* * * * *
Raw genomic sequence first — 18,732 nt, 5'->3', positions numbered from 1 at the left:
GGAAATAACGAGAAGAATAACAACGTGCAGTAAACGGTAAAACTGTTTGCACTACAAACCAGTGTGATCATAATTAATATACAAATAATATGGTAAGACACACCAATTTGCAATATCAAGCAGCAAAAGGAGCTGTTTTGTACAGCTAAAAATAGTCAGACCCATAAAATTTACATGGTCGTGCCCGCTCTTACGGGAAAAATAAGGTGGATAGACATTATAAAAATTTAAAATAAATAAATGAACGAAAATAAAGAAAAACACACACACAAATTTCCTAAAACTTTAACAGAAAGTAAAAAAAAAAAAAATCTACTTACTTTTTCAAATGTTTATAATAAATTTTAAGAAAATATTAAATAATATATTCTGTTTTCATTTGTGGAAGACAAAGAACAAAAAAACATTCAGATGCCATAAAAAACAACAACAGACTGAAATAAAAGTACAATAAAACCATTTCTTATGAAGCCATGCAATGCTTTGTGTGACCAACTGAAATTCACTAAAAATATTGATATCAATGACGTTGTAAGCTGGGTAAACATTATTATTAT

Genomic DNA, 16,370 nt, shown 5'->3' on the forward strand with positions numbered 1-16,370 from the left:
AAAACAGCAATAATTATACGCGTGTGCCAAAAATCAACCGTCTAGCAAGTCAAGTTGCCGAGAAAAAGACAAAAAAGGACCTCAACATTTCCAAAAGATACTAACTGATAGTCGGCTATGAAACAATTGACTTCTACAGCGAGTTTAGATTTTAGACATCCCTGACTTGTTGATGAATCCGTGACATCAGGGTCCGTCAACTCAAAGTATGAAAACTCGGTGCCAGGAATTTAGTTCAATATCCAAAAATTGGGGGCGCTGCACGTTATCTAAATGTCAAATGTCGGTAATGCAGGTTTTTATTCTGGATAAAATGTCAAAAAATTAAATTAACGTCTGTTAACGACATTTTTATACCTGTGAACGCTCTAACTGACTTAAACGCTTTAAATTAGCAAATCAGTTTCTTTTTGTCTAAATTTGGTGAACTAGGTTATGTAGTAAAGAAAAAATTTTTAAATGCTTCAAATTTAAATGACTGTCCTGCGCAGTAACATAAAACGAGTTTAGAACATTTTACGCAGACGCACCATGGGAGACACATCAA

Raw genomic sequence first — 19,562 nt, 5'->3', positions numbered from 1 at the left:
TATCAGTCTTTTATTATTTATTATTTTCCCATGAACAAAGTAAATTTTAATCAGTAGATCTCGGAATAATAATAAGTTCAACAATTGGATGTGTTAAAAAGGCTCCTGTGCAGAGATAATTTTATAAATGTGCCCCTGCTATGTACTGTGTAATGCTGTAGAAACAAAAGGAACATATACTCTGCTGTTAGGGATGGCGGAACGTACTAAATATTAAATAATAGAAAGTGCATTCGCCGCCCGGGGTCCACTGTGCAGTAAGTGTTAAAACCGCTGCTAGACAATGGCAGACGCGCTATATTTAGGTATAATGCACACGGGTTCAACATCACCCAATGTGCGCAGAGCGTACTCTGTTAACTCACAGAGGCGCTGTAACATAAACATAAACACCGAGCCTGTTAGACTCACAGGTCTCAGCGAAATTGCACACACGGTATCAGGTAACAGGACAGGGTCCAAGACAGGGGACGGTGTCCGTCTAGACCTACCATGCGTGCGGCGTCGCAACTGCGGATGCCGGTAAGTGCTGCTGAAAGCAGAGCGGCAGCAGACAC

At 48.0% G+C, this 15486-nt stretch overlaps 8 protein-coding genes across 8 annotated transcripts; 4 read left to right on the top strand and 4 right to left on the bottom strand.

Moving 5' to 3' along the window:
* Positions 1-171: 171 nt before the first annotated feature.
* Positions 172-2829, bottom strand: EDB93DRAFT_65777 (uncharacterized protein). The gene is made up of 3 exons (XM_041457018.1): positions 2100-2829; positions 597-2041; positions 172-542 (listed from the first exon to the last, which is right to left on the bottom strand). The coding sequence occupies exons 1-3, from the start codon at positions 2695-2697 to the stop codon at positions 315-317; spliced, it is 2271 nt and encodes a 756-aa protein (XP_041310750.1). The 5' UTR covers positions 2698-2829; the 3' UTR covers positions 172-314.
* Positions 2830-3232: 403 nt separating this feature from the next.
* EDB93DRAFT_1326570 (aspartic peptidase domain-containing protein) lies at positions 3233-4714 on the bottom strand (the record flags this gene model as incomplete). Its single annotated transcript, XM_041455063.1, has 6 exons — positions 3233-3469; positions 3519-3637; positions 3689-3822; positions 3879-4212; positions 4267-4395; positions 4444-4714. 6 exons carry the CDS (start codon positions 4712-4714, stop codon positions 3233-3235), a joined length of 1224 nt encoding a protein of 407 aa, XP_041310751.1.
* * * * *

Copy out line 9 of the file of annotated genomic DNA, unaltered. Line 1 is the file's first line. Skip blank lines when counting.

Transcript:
* Positions 1-171: 171 nt before the first annotated feature.